Sunday, March 27, 2016

Les Rendez-vous d'Anna

Written and directed by Chantal Akerman, Les Rendez-vous d’Anna (The Meetings of Anna) is the story of a filmmaker traveling through Europe to promote her film as she meets various people during her journey. The film is a character study in which a woman doesn’t just deal with being on the road but also the encounters she has in her travels as she copes with isolation from her surroundings. Starring Aurore Clement, Helmut Griem, Magali Noel, Hans Zischler, Lea Massari, and Jean-Pierre Cassel. Les Rendez-vous d’Anna is a mesmerizing and provocative film from Chantal Akerman.

Told in nearly the span of 72 hours from Cologne to Paris, the film revolves around the travels of a filmmaker who is promoting her film as she copes with the growing detachment of her surroundings as well as the people she meets along the way. It’s a film that explores a woman dealing with the role she is in as she ponders about the world she left behind she makes a brief visit to Brussels to see her mother and then return home. Along the way, she meets a family friend, a stranger on a train, and two men whom she would sleep with as it adds to this growing sense of detachment towards the people around her.

Chantal Akerman’s script does have a traditional structure as the first act is set in Cologne, West Germany while the second act is set partially on the train as well as its train stops including one at Brussels, and the third set in Paris. Yet, it is more about the study of its protagonist Anna Silver (Aurore Clement) who deals with traveling constantly and the demands to show her film to the world where she feels lost in her travels. Though the script features a lot of monologues from characters that Anna meets, it is largely minimalist in terms of its settings and refusal to dwell into conventional plot-points in favor of dwelling on Anna’s actions and her reaction to the news along with her recollections in her travels.

Akerman’s direction is very intoxicating for the way she doesn’t just capture that sense of detachment between a woman and her surroundings but also in the way she creates these gorgeous compositions to play that sense of detachment. Since the film features very little close-ups in favor of wide and medium shots, Akerman finds way to compose these images with something that feels ordinary but has something that feels very engaging. Even in the way she would put her actors into a frame whether they’re looking outside of a hotel room or have a conversation outside of one’s house. It says so much by doing so little into exploring Anna’s detachment as it would include these wide shots of the train stop interiors where she would meet her mother (Lea Massari) and a family friend in Ida (Magali Noel). Akerman does go for a few dolly-tracking shot for some of the movements that occur in the film though much of it straightforward where it’s not about camera pans or angles.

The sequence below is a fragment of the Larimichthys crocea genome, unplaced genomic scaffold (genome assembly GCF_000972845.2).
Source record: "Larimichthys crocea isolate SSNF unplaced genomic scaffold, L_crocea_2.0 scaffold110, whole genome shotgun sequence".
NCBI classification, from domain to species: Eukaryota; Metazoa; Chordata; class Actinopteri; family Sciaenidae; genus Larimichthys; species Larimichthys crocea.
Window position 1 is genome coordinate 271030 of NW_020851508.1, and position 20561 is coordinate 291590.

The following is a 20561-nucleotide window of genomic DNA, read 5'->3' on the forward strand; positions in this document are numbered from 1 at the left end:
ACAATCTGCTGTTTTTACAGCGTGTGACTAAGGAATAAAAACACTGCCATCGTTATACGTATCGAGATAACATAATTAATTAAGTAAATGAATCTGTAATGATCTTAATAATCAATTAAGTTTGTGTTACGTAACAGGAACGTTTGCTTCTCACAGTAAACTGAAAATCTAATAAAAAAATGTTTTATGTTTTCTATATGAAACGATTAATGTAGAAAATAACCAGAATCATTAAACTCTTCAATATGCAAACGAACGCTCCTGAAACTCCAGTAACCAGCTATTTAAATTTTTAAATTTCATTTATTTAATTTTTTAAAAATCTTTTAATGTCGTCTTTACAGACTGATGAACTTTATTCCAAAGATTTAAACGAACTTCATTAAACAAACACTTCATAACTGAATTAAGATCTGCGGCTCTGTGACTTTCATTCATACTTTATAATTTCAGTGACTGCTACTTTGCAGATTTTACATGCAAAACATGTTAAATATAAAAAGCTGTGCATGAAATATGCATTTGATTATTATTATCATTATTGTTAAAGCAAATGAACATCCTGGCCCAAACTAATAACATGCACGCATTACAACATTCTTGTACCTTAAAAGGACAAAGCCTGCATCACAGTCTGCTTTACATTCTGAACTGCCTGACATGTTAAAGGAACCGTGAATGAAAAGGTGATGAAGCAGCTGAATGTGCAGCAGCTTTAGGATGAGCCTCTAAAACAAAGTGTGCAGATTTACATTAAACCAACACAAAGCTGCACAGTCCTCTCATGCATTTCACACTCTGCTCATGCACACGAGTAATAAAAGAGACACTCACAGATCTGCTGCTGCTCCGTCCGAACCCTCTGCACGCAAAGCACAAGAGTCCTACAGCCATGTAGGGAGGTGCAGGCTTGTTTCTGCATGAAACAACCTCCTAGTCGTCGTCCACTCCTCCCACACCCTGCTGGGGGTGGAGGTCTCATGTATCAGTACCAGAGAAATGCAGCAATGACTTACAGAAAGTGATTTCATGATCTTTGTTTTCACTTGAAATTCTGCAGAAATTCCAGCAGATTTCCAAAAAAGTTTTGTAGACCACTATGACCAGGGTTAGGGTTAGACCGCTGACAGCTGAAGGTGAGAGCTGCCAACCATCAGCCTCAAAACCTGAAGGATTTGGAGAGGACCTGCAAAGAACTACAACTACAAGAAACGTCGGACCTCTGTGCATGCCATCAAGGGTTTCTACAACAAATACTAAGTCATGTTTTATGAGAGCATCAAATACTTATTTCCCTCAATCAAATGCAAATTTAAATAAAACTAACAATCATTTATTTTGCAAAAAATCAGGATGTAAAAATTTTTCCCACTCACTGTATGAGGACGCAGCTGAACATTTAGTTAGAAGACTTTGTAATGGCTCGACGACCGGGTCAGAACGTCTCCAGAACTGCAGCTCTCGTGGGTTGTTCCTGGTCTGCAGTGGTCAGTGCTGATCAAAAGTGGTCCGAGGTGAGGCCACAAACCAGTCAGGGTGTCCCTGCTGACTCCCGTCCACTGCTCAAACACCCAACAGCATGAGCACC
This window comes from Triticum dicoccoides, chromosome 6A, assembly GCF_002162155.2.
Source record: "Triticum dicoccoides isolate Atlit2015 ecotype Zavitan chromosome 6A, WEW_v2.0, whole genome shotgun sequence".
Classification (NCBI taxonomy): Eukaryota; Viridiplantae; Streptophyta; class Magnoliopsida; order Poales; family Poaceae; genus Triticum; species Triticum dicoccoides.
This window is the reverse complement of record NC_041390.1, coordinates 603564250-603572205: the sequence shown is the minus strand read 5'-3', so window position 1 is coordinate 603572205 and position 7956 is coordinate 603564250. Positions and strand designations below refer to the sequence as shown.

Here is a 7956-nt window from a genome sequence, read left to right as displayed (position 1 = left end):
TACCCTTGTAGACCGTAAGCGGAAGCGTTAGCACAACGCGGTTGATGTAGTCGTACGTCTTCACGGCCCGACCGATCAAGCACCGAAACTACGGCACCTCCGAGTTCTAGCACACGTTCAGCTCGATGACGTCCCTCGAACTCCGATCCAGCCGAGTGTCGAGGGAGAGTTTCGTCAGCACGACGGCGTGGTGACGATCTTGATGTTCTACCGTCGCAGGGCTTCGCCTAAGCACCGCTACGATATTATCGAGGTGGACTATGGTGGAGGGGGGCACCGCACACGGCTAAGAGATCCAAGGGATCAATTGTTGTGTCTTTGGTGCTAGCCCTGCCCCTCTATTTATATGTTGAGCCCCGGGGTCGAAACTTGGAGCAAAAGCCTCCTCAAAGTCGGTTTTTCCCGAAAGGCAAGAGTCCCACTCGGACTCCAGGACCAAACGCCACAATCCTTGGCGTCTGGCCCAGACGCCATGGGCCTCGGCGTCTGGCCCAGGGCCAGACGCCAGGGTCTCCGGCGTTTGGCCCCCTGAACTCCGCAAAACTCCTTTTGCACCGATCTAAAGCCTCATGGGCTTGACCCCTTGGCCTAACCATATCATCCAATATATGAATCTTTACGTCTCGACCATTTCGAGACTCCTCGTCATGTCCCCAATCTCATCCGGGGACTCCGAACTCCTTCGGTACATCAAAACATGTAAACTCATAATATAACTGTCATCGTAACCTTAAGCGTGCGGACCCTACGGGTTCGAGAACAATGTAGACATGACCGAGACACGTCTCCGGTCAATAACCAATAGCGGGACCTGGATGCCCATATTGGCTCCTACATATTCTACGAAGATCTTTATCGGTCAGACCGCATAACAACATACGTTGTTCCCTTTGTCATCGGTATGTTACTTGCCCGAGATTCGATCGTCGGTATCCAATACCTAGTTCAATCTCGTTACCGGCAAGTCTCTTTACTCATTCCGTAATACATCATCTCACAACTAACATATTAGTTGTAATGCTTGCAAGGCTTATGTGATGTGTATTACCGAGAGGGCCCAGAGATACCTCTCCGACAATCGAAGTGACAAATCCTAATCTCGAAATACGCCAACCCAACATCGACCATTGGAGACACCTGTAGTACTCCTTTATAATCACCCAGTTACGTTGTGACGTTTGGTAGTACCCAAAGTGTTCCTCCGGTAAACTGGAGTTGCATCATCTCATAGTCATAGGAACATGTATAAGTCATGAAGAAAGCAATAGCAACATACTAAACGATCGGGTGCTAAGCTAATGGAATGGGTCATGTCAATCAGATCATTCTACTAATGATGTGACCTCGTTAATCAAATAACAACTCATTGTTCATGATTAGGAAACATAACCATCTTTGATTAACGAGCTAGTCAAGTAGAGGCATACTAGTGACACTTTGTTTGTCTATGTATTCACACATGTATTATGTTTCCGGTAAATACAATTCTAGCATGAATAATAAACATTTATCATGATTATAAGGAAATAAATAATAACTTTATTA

Instead, Akerman is just about that that direct image into the way she creates these compositions as the wide shots are lined-up in the middle of train stop staircase or a ticket booth in a train station. It has this air of simplicity into the direction while proving that these scenes just need sound and a visual without the usage of heavy dialogue as these quieter moments in the film are just as entrancing as the ones that features lots of dialogues and monologues. The scenes set in the train showcase that growing sense of isolation and detachment where Anna would walk through train compartments where one compartment is cramped with a lot of people forcing her to go back to another where it seems like she’s reluctant to even want to connect with a bunch of people but rather this one person on his way to Paris. It has something that does feel very European not just visually but also in its tone where it is a world that is changing but in ways that has Anna feel detached from as it relates to her own sense of loneliness. Overall, Akerman creates an evocative and captivating film about a woman’s journey through Europe.

Cinematographer Jean Penzer does brilliant work with the film‘s cinematography from the low-key yet colorful look of many of the daytime exteriors to the naturalistic lighting for scenes set at night including the stylish lights in the train stops and inside the train. Editor Francine Sandberg does excellent work with the editing where it is quite straightforward with some jump-cuts in some parts while letting scenes play out in their long takes. Production designer Philippe Graf does fantastic work with the look of the hotel rooms that Anna would stay in throughout her journey. The sound work of Henri Morelle is amazing for how natural it sounds as well as capturing everything that is heard including whatever music is playing in the radios.